All member livery bases were notified of this new surcharge. All member livery bases were also notified of the NYILDBF’s new trip record portal whereby all members would be REQUIRED to self-report all dispatches to the NYILDBF on a monthly basis, in an identical format to the submission required by the TLC. Absent a member providing this data to the ILDBF, all such bases will be charged the 21.5 cents per-trip fee based on NYC Open Data, which only identifies the affiliated base, but does not provide the vehicle information. Thus, members failing to provide the data to the NYILDBF may not enjoy the benefit of the $195 Cap per vehicle. Additionally, due to the delay in TLC posting of data, members were notified that the NYILDBF will charge any base that does not self-report, an estimate based on prior months’ NYC Open Data numbers. Thus, providing the monthly report to the ILDBF is beneficial to all ILDBF members.

As of early May 2022, approximately half of all 368-member livery bases created an online account to upload their trip records. This means that the other half of all members will be charged based upon information from NYC Open Data, and they will not get to enjoy the benefits of the Cap.

From my review of the data, over 50 member bases sent dispatches to black cars in the first quarter of 2022. In mid-May 2022, a bill was sent to all member livery bases for their quarterly installment payment, along with a charge for any dispatches to black cars. Failure to pay such bill will result in cancellation of their membership in the NYILDBF.

In a nutshell, the days of livery bases dispatching to black cars without cost are over. When the bases that sent dispatches to black cars in the first quarter of 2022 get their bills, some may get sticker shock. Those questioning the bills they receive for dispatching to black cars need only look and see if they uploaded their trip records to the NYILDBF portal. If you did, then you can review your own records to confirm the charges. If you did not upload your trip records to the NYILDBF portal, then you may look to NYC Open Data for the answers to your query.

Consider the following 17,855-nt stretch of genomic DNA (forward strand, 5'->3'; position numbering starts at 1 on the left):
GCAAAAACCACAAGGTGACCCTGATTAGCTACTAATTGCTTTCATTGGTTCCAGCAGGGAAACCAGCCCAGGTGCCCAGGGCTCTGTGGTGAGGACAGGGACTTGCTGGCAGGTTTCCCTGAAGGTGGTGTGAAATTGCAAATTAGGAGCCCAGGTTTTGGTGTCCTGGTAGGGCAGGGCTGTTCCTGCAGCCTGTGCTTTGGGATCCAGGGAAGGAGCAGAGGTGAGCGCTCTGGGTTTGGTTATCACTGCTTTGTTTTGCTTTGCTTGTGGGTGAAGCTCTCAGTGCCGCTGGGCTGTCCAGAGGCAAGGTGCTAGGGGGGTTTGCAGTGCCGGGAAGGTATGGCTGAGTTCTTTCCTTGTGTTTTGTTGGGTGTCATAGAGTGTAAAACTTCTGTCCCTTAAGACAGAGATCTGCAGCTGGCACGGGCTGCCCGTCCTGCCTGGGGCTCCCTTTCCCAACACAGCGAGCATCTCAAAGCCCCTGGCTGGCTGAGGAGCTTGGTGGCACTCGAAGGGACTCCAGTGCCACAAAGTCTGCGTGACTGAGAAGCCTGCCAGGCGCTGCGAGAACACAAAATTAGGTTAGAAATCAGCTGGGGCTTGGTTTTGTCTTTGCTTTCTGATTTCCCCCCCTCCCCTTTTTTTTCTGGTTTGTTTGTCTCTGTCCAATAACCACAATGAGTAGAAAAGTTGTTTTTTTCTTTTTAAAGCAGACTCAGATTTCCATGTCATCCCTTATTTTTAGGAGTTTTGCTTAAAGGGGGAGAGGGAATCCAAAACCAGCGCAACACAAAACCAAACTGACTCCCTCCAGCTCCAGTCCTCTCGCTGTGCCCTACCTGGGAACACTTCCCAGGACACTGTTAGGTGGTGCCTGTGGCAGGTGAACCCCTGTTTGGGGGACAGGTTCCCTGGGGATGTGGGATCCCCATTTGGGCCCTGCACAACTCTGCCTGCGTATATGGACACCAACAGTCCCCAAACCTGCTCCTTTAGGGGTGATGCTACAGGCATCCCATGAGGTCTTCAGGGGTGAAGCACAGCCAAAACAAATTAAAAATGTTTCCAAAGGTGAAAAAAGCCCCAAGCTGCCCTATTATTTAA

The livery bases that continued dispatching to black cars after January 1, 2022, without paying attention to the cost will have to consider if the cost is worth it. For many, the payment of the 21.5 per black car dispatch along with the sales tax to the State is worth it to have an increased supply of drivers available to satisfy the demands of their customers. For those who find the cost too high, they may have to go back to dispatching only to livery drivers.

While the livery industry can certainly use a waiver or relief from the Cap to bring the level of livery drivers up to at least pre-COVID levels, for the moment, we are where we are. We must work within the confines of the marketplace that currently exists. As always, each livery base must compete by complying with the law.

I cannot reiterate enough how important it is for each livery base to create an online account to upload their trip records so they may enjoy the benefit of the Cap that limits the charge for dispatches to any black car vehicle to $195. If you have not registered yet, you may do so at:

In order to stay up to date on all developments mentioned herein, I recommend that each owner and/or officer of each livery base send me their name and email address so we can add your base to our email blasts which will contain valuable information on this new surcharge, the data reporting requirements and other important news on the livery and for-hire vehicle industry. You may be added to our email list by providing your information to us at:

As always, my law firm and I remain committed to aiding each and every member livery base in understanding these new regulations as well as how to register, upload reports, and the basis upon which bills for this new surcharge are based. We are committed to ensuring that the livery industry remains not only vibrant and competitive in the marketplace, but also compliant with all New York State laws, rules, and regulations.